All visits to Rio Art Museum begin in the lift. At the Guggenheim in New York, one can choose whether to climb the spiral or to descend, as Frank Lloyd Wright intended. The curators in Rio de Janeiro insist: up to the roof you go.
There’s a good reason for this. The first artwork on display, unmatched by any other in the collection, is Guanabara Bay, the soft lines and eruptions of rock that have inspired so many songs. The rippling white concrete canopy that connects the museum’s two buildings is beautiful, too – a lost bossa nova lyric floating on the water.
Oscar Niemeyer’s Contemporary Art Museum is a more striking structure, a flying saucer perched on a cliff in Niteroi, but that sister city across the bay is as remote as the desert to the inhabitants of Rio, and about as interesting. The latest addition to the cultural scene is downtown, where past, present and future collide.
Viewed from above, the city is a clattering samba. There are building sites everywhere you look. The museum is presented as an icon of Rio’s transformation from a violent third world holiday destination to a modern metropolis capable of hosting the World Cup and the Olympic Games, so much so that the President of Brazil, Dilma Rousseff, cut the ribbon herself.
The surrounding docks are being restored at a cost of A$4 billion. My guide points out the Museum of Tomorrow going up on a pier, the light rail network under construction, the ugly overpass that will soon be knocked down, creating a waterfront promenade the equal of Sydney or Barcelona. She shows me where four gleaming Trump Towers will stand and gestures towards run-down houses that were worth A$30,000 three years ago and now sell for A$180,000 or more.
We stroll down into the museum, through Rio’s brightest eras, rendered in oils, watercolours, still photographs and videos. We see Corcovado mountain without Christ the Redeemer, the Sugar Loaf without cable cars, Copacabana beach before bikinis. We pass through the Belle Epoque, when rich white families paraded along Avenida Central, sniffing perfume from their handkerchiefs, while poor blacks invented “a much better Carnival… explicitly from the navel downwards” – in the words of Ruy Castro.
We visit the early 1960s, when Tom Jobim and Vinicius de Moraes set a new global standard of cool, creating a bossa nova sound and an archetype – the Girl from Ipanema – that has survived the worst indignities that chillout compilations and hotel lobbies can devise. Maria do Carmo Secco’s Espaços Perdidos, clippings of long gone art deco buildings arranged in a wastepaper bin, testifies to the city’s mania for reinvention.
The lost decades that followed the transfer of the nation’s capital to Brasilia are represented, too. Lygia Pape’s video of the Favela da Mare, shot in 1972, finds beauty in shocking poverty. On the ground floor, there is a scale model of a slum made from recycled bricks, wires, wood and leftover paint by a group of teenagers. The exhibitions present a city where the astonishingly rich and appallingly poor share a confined space, and where culture is defined by the resulting friction.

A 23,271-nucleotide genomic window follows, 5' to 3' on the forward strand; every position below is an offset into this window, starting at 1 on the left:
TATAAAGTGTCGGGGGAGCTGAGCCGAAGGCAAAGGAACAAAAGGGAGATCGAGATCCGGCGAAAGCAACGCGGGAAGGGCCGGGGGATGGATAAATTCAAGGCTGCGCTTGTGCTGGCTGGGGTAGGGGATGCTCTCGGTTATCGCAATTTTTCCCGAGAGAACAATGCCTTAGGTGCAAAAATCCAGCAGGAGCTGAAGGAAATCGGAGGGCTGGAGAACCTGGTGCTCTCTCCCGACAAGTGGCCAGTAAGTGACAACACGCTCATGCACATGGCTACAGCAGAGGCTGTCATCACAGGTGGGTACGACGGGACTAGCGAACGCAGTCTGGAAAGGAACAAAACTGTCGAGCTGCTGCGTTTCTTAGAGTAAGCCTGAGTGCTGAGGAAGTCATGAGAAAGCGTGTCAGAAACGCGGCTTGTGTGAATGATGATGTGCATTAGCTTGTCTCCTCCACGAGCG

Samba was born in Pedra do Sal, a short walk from the museum, in Candomblé salons where priestesses of the Afro-Brazilian religion hosted mixed race soirees. The first blocks and parades were informal gatherings of friends. At Samba City, a complex of warehouses and stages where rival schools make costumes and refine routines, Carnival is a year-round business.
Until recently, the only museum in the neighbourhood was the New Blacks Institute, a memorial to the estimated 30,000 Africans who died shortly after arriving in chains. A couple doing renovations found bones in the basement, called the police, and discovered that their house was built on top of the largest mass grave in the Americas. The owners still live there, and although there is milky glass in the display cases and some enthusiastic amateur art on the walls, they offer a fascinating tour, in Portuguese, to anyone who asks nicely.
The following evening, I returned to the institute for a meeting of the Morro da Providencia residents association. When I told the taxi driver where I was headed, he turned around to look me in the eye: “It’s too dangerous, I don’t go there,” he said. “You gringos are mad.” Gentrification’s momentum is surely unstoppable, but the backstreets are not safe after dark – too many crack addicts.Providencia is the oldest favela in Rio. It is also in the heart of the port redevelopment zone. When city officials began marking houses for destruction, to construct a cable car to the top of the hill, a photographer, Mauricio Hora, blew up giant images of the people threatened with eviction and pasted them on the walls.
At the meeting, tempers were running high. “Providencia has been here for a century. The houses were made of wood and every time there was a storm they were washed away,” Roberto Marinho said. “Why didn’t the government do anything about this? Because the city still had space to grow. Now the only space left is the favelas.” He portrayed the redevelopment as shameless profiteering at the expense of one of the last working class neighbourhoods close to downtown. “Should we leave people living in poor conditions forever because there is a risk for gentrification? This is very strange thinking,” countered Alberto Silva, who oversees the project.
By the time Rio hosts the Olympic Games, in 2016, the cable car will be running, sparing visitors a sweaty climb through the alleys. Tourist guides will present a sanitised history (not literally – nobody expects the city to do anything about the open sewer) that emphasises the vital cultural role of the favela. The view from the top will be spectacular – a foreground of improvised houses, the restored docklands, Sugar Loaf mountain and the bay – but it will be an artwork that many in Providencia can no longer afford.